So, yes proportion and price are both concerns!

    Thanks again everyone!

  • 12 years ago
    last modified: 9 years ago

    I know this is really a tile post and it's hard to tell from your photos but I have a suggestion that might work for the future. When your current microwave gives out GE makes one called a spacemaker that is 12" tall. It is a bit more expensive but it might fit nicely under the 13" upper cabinet area and free up more space on that new prep area shown without the countertop. I found mine as an open box purchase and that saved some money so if this seems a good use of space keep your eyes open. Hope this helps.

  • 12 years ago
    last modified: 9 years ago

    hi Alou,

    I think you'll be just fine. I love Lauren's backsplash - virtually nobody has a backsplash where tiles fit exactly without any cutting, and I'm betting you won't even notice after it's in. (Ironically, because I DIY and love using my tile saw, my own uppers are a bit over 15" off the counter and thus 5 courses of 3x6 tile fit exactly with no trimming.)

    One tip for anyone who is concerned with tile "straightness", as Badgergirl mentions, whether OCD, OCPD, or just plain anal-retentive ;-) -- the smaller the groutlines, the more uneven the tile will look. Human vision will parse the vertical lines as creating 'hills' in the horizontal lines, even when they actually don't.

    This is Edlakin's backsplash using Subway Ceramics, which are a pricey but lovely vintage reproduction tile. It's the one Badger mentioned as driving her crazy:

    You can see how in reality the tiles are actually set very straight - it's just that they're so close the corners and any infinitesimal size differences catch the eye. (I have the same issue with mine, but I'm as far from OCD as it gets.) You can also see how Ed's uppers are something less than 18" off the counters.

    Another thing I'd recommend: make your backsplash go above the line of the uppers' bottoms. This will allow you to finish off with a full tile regardless of where the uppers fall, and create continuity throughout the kitchen. I went higher because I had a deco tile I wanted to incorporate, but you needn't go quite as high as I did, just a tile or two: (the colors are weird here, my grout isn't blue!):

    And a final photo in case this is helpful for organizing your low uppers. I had some extra shelves, so I ripped one down to 4" pieces and set them in the back of the first two shelves. Works brilliantly for us:

  • 12 years ago
    last modified: 9 years ago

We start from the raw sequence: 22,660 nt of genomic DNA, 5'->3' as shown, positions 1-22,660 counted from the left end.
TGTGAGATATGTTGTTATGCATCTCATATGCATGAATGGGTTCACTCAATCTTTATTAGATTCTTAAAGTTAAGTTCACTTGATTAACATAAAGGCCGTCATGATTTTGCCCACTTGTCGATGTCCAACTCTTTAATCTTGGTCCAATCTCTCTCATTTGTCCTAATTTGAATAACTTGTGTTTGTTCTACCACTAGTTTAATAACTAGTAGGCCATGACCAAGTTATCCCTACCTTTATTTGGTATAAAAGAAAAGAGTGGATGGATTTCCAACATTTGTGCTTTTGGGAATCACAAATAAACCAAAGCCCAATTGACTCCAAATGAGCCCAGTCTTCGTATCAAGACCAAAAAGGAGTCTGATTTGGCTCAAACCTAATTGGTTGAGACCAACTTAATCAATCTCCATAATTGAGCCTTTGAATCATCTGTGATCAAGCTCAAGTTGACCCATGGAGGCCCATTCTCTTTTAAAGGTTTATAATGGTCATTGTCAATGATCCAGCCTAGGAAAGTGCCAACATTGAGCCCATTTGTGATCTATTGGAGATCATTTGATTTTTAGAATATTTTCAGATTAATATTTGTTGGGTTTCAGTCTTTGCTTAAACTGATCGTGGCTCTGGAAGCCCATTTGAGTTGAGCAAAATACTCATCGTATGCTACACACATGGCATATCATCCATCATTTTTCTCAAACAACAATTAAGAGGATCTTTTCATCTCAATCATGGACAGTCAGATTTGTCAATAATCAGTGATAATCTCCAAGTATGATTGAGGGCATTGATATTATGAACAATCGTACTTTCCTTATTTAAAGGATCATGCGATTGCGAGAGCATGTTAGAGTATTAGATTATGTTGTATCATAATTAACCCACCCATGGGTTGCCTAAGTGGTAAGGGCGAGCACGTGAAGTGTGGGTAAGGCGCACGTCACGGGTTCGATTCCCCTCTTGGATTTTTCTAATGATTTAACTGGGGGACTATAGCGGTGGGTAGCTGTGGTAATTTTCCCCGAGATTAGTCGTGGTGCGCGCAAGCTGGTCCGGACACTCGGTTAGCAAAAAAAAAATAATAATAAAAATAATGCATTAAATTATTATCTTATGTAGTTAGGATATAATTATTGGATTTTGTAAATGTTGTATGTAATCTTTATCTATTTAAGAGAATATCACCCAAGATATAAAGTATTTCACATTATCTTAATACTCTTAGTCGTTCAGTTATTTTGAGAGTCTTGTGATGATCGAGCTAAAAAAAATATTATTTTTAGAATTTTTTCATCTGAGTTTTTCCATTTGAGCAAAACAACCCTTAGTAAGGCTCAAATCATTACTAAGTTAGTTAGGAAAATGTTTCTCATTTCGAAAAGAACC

The smaller the space/lower the upper cabinets, the less you will see that top line of tile below the cabinets. My tiles are 2x6 subway so there are six rows and the top row is trimmed just a little (the space must be close to 11 3/4) but you have to bend down to see that top row. The top row below the window is also trimmed. I thought it might bother me and considered a trim tile, but decided to just keep it all plain and it looks fine.

  • 12 years ago
    last modified: 9 years ago

    Well, if you have enough space for working, no problem. In fact, you've got me thinking hey, I can do that! And they'll look better from the nearby room for being so low because the bottoms will be less visible.

    I think subways will be a really good choice (not the jumbo ones though!) and since you're painting the cabinets, can't you just paint the wall when you paint the undersides of the cabinets? Then, instead of having to do a skinny tile, it'll just look like cabinet from the next room. Not the whole wall in cabinet paint, just the strip between last row of tile and cabinet. So if there's a tiny gap you can leave it a tiny gap.

  • 12 years ago
    last modified: 9 years ago

    Low uppers can prevent the use of some gas cook-tops.

    The listing for the gas unit will have a clearance required to flammable objects both above the top and also adjacent on each side.

    18 inches is not an uncommon requirement.

  • 12 years ago
    last modified: 9 years ago

    Owls4me--
    Thank you! This is a great suggestion. It seems like that section of countertop space (aside from the sink in the middle) does not get used hardly ever. The microwave we have now is 14" square. (Its in that 3rd pic I posted...looks like a bread maker.) A lot of people laugh at it but I like the space it saves. It would be great to find one to put under the 13" cabinets someday.

    Hi Circus--
    You bring up some very good points about "straight, level, even" tiles & grout lines...I am at work under the scrutiny of corporate internet use...unfortunately this keeps me from viewing the pics you've posted. I can imagine that the minute grout lines might cause an illusion of wavy appearance. I'll take a look at all your photos when I get home!